In another blow to the for-profit higher education industry, the U.S. Department of Education on Thursday announced it is banning ITT Technical Institute from enrolling new students who receive federal aid, and requiring the for-profit company to pay $153 million to cover student refunds.

Federal officials have found ITT Tech to be out of compliance with its accreditor’s standards.

In a statement, Education Secretary John B. King said the government is trying to protect students and taxpayers.

“Looking at all of the risk factors, it’s clear that we need increased financial protection and that it simply would not be responsible or in the best interest of students to allow ITT to continue enrolling new students who rely in federal student aid funds,” King said.

Massachusetts Attorney General Maura Healey has been seeking penalties against the for-profit school, which runs more than 130 campuses across the country, including two campuses in Norwood and Wilmington.

In April, Healey sued ITT for using aggressive sales tactics and misleading students about their job prospects.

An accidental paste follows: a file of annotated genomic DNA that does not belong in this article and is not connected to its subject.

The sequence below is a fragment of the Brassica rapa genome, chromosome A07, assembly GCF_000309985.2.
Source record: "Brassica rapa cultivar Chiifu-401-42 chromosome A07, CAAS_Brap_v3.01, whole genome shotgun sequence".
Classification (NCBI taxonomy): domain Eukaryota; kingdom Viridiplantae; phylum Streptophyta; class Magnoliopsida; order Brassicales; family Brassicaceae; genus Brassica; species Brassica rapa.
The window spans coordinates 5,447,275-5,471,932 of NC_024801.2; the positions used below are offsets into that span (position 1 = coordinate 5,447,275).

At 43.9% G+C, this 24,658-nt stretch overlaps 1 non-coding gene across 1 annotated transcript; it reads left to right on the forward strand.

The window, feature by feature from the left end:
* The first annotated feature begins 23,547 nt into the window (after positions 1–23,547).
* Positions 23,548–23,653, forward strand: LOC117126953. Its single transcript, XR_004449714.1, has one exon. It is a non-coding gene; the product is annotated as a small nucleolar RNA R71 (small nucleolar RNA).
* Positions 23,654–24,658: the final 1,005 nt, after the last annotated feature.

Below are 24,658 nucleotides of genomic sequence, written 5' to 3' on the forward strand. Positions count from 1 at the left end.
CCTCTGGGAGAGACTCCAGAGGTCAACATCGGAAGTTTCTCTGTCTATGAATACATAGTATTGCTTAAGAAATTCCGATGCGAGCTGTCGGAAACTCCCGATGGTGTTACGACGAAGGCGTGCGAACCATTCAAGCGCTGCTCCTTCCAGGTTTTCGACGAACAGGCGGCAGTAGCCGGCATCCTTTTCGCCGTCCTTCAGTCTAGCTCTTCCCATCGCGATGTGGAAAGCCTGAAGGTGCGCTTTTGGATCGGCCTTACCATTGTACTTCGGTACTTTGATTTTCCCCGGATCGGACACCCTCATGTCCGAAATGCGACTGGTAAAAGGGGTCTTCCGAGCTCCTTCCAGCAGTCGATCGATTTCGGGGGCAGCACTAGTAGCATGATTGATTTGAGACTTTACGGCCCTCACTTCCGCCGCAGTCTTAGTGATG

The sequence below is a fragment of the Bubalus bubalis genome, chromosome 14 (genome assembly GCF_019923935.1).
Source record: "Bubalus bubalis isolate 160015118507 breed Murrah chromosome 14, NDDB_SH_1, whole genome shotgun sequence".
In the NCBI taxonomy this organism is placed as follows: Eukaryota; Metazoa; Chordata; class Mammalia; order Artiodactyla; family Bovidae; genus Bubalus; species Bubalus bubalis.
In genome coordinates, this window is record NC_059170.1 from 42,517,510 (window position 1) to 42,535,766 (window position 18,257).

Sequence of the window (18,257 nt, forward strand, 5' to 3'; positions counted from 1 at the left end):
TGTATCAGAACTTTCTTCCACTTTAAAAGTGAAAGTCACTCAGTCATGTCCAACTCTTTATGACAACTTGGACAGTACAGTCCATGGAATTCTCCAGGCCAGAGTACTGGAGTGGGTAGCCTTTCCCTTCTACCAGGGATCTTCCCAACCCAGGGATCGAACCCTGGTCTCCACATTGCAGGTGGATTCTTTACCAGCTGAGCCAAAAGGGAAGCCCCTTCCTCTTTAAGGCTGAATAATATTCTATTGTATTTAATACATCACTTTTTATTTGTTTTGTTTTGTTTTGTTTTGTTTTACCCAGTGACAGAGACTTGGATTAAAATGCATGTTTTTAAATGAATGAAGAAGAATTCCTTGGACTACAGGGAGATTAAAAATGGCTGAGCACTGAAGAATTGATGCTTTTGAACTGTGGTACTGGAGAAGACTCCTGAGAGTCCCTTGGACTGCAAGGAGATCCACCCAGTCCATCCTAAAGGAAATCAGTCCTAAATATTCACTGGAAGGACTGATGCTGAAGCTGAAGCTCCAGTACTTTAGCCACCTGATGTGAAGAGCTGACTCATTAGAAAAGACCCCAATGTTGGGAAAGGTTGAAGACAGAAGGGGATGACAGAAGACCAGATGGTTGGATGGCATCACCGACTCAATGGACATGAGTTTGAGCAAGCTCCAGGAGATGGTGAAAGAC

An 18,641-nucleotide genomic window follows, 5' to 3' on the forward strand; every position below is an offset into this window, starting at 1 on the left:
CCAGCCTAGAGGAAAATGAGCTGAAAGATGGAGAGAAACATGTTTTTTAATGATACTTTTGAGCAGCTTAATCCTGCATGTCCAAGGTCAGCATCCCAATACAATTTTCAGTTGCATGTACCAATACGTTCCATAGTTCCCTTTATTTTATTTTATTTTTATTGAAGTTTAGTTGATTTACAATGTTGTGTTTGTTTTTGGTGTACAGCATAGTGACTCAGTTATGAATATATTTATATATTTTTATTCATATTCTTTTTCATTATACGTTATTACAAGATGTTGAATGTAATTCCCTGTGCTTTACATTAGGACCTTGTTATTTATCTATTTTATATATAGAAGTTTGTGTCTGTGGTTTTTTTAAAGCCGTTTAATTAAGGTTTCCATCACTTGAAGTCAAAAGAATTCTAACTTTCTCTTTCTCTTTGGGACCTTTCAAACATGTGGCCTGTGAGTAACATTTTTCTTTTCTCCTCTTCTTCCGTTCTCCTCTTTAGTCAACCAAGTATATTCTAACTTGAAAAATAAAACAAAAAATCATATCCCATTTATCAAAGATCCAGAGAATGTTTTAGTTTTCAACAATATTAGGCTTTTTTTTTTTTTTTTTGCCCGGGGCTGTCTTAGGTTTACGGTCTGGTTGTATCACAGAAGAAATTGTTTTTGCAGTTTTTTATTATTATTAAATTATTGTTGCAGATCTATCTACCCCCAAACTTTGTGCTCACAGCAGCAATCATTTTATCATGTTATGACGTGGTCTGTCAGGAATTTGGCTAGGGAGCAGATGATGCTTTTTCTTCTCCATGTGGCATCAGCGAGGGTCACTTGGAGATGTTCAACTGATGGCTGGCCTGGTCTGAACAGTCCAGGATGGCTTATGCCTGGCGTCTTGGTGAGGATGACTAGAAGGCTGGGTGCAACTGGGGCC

In a statement, Healey said the Department’s action sends a clear message: Schools that rely on federal dollars will be held accountable.

Current ITT students have a few options: They can continue their course, transfer credits to a new school that will accept them or wait to see how federal and state investigations resolve.

Related: Nation’s Largest Accreditor Itself Faces Deaccreditation

[Cross-posted at On Campus: the WGBH News Higher Education Blog]

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Kirk Carapezza is the lead reporter for On Campus. Kirk has reported for Wisconsin Public Radio in Madison, Wis., and Vermont Public Radio in Montpelier, Vt. He's been a writer and producer at WBUR in Boston; a teacher and coach at Nativity Preparatory School in New Bedford, Mass.; a Fenway Park tour guide; and a tourist abroad.

Kirk received his B.A. from the College of the Holy Cross and earned his M.S. from Columbia University's Graduate School of Journalism. When he's not reporting or editing stories on campus, you can find him posting K's on the Wall at Fenway.